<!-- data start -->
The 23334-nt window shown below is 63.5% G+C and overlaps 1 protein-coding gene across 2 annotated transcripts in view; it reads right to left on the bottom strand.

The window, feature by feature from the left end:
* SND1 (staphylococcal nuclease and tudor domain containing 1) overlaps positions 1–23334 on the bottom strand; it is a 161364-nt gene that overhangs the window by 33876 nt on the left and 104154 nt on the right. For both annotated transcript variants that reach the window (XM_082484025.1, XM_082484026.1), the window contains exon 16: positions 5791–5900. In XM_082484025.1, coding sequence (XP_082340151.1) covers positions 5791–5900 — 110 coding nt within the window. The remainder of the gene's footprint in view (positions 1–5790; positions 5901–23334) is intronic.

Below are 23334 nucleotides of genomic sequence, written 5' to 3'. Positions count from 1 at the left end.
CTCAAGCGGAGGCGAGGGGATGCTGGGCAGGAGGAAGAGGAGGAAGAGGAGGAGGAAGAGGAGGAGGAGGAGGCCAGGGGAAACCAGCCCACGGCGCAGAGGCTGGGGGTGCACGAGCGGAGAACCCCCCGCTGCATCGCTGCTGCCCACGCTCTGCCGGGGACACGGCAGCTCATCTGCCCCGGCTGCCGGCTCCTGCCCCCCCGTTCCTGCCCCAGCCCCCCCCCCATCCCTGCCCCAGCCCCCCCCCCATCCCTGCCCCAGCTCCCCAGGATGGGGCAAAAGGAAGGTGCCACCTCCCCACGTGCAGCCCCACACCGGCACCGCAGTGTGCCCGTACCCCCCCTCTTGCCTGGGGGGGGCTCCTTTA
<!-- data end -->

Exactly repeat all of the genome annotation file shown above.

The 23334-nt window shown below is 63.5% G+C and overlaps 1 protein-coding gene across 2 annotated transcripts in view; it reads right to left on the bottom strand.

The window, feature by feature from the left end:
* SND1 (staphylococcal nuclease and tudor domain containing 1) overlaps positions 1–23334 on the bottom strand; it is a 161364-nt gene that overhangs the window by 33876 nt on the left and 104154 nt on the right. For both annotated transcript variants that reach the window (XM_082484025.1, XM_082484026.1), the window contains exon 16: positions 5791–5900. In XM_082484025.1, coding sequence (XP_082340151.1) covers positions 5791–5900 — 110 coding nt within the window. The remainder of the gene's footprint in view (positions 1–5790; positions 5901–23334) is intronic.

Below are 23334 nucleotides of genomic sequence, written 5' to 3'. Positions count from 1 at the left end.
CTCAAGCGGAGGCGAGGGGATGCTGGGCAGGAGGAAGAGGAGGAAGAGGAGGAGGAAGAGGAGGAGGAGGAGGCCAGGGGAAACCAGCCCACGGCGCAGAGGCTGGGGGTGCACGAGCGGAGAACCCCCCGCTGCATCGCTGCTGCCCACGCTCTGCCGGGGACACGGCAGCTCATCTGCCCCGGCTGCCGGCTCCTGCCCCCCCGTTCCTGCCCCAGCCCCCCCCCCATCCCTGCCCCAGCCCCCCCCCCATCCCTGCCCCAGCTCCCCAGGATGGGGCAAAAGGAAGGTGCCACCTCCCCACGTGCAGCCCCACACCGGCACCGCAGTGTGCCCGTACCCCCCCTCTTGCCTGGGGGGGGCTCCTTTA